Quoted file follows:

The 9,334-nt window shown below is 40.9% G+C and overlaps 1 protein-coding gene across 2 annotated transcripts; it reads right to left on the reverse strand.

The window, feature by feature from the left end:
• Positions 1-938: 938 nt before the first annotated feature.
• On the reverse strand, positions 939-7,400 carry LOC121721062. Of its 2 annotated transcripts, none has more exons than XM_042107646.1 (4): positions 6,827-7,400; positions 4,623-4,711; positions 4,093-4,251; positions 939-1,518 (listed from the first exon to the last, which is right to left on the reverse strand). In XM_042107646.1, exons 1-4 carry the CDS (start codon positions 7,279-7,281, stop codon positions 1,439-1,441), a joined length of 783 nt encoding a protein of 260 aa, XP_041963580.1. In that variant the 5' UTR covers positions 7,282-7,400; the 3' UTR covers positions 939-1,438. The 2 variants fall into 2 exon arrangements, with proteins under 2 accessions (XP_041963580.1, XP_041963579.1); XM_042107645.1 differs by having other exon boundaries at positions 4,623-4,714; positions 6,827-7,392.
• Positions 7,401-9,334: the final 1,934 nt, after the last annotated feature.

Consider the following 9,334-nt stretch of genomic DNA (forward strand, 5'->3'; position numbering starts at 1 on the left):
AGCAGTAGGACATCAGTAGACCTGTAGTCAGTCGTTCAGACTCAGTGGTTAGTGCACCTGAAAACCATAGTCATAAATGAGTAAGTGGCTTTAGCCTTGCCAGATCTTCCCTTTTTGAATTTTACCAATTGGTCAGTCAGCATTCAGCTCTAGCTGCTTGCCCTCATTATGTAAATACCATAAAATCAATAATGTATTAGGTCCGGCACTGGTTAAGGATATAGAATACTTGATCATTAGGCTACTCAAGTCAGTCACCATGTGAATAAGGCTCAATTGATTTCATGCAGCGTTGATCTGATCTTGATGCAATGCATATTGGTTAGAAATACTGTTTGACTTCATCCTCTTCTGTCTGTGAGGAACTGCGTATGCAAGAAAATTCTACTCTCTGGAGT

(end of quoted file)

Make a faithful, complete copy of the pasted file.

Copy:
The 9,334-nt window shown below is 40.9% G+C and overlaps 1 protein-coding gene across 2 annotated transcripts; it reads right to left on the reverse strand.

The window, feature by feature from the left end:
• Positions 1-938: 938 nt before the first annotated feature.
• On the reverse strand, positions 939-7,400 carry LOC121721062. Of its 2 annotated transcripts, none has more exons than XM_042107646.1 (4): positions 6,827-7,400; positions 4,623-4,711; positions 4,093-4,251; positions 939-1,518 (listed from the first exon to the last, which is right to left on the reverse strand). In XM_042107646.1, exons 1-4 carry the CDS (start codon positions 7,279-7,281, stop codon positions 1,439-1,441), a joined length of 783 nt encoding a protein of 260 aa, XP_041963580.1. In that variant the 5' UTR covers positions 7,282-7,400; the 3' UTR covers positions 939-1,438. The 2 variants fall into 2 exon arrangements, with proteins under 2 accessions (XP_041963580.1, XP_041963579.1); XM_042107645.1 differs by having other exon boundaries at positions 4,623-4,714; positions 6,827-7,392.
• Positions 7,401-9,334: the final 1,934 nt, after the last annotated feature.

Consider the following 9,334-nt stretch of genomic DNA (forward strand, 5'->3'; position numbering starts at 1 on the left):
AGCAGTAGGACATCAGTAGACCTGTAGTCAGTCGTTCAGACTCAGTGGTTAGTGCACCTGAAAACCATAGTCATAAATGAGTAAGTGGCTTTAGCCTTGCCAGATCTTCCCTTTTTGAATTTTACCAATTGGTCAGTCAGCATTCAGCTCTAGCTGCTTGCCCTCATTATGTAAATACCATAAAATCAATAATGTATTAGGTCCGGCACTGGTTAAGGATATAGAATACTTGATCATTAGGCTACTCAAGTCAGTCACCATGTGAATAAGGCTCAATTGATTTCATGCAGCGTTGATCTGATCTTGATGCAATGCATATTGGTTAGAAATACTGTTTGACTTCATCCTCTTCTGTCTGTGAGGAACTGCGTATGCAAGAAAATTCTACTCTCTGGAGT